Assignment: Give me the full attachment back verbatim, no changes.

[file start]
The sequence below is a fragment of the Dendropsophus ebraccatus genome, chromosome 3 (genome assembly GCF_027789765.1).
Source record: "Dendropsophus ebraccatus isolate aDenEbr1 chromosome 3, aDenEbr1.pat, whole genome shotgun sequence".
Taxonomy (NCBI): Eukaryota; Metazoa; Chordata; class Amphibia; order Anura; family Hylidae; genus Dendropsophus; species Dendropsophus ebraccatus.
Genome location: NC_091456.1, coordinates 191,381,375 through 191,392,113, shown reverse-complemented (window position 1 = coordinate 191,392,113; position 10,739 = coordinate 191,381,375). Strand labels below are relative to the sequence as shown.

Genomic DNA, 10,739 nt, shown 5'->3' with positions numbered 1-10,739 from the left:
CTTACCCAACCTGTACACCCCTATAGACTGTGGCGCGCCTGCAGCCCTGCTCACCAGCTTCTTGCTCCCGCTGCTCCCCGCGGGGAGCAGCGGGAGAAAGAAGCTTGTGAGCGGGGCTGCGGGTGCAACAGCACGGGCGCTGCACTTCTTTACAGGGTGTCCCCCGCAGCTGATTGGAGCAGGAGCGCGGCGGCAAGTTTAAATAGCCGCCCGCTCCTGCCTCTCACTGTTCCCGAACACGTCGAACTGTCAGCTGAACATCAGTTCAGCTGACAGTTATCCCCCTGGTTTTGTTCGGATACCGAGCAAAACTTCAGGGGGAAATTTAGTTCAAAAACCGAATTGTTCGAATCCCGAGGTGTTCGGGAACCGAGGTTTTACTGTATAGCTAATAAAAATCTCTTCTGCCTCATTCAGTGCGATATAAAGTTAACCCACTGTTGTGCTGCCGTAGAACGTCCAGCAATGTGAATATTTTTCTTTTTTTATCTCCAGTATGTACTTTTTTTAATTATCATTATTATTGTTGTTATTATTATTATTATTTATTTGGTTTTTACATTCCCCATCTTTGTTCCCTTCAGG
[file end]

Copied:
The sequence below is a fragment of the Dendropsophus ebraccatus genome, chromosome 3 (genome assembly GCF_027789765.1).
Source record: "Dendropsophus ebraccatus isolate aDenEbr1 chromosome 3, aDenEbr1.pat, whole genome shotgun sequence".
Taxonomy (NCBI): Eukaryota; Metazoa; Chordata; class Amphibia; order Anura; family Hylidae; genus Dendropsophus; species Dendropsophus ebraccatus.
Genome location: NC_091456.1, coordinates 191,381,375 through 191,392,113, shown reverse-complemented (window position 1 = coordinate 191,392,113; position 10,739 = coordinate 191,381,375). Strand labels below are relative to the sequence as shown.

Genomic DNA, 10,739 nt, shown 5'->3' with positions numbered 1-10,739 from the left:
CTTACCCAACCTGTACACCCCTATAGACTGTGGCGCGCCTGCAGCCCTGCTCACCAGCTTCTTGCTCCCGCTGCTCCCCGCGGGGAGCAGCGGGAGAAAGAAGCTTGTGAGCGGGGCTGCGGGTGCAACAGCACGGGCGCTGCACTTCTTTACAGGGTGTCCCCCGCAGCTGATTGGAGCAGGAGCGCGGCGGCAAGTTTAAATAGCCGCCCGCTCCTGCCTCTCACTGTTCCCGAACACGTCGAACTGTCAGCTGAACATCAGTTCAGCTGACAGTTATCCCCCTGGTTTTGTTCGGATACCGAGCAAAACTTCAGGGGGAAATTTAGTTCAAAAACCGAATTGTTCGAATCCCGAGGTGTTCGGGAACCGAGGTTTTACTGTATAGCTAATAAAAATCTCTTCTGCCTCATTCAGTGCGATATAAAGTTAACCCACTGTTGTGCTGCCGTAGAACGTCCAGCAATGTGAATATTTTTCTTTTTTTATCTCCAGTATGTACTTTTTTTAATTATCATTATTATTGTTGTTATTATTATTATTATTTATTTGGTTTTTACATTCCCCATCTTTGTTCCCTTCAGG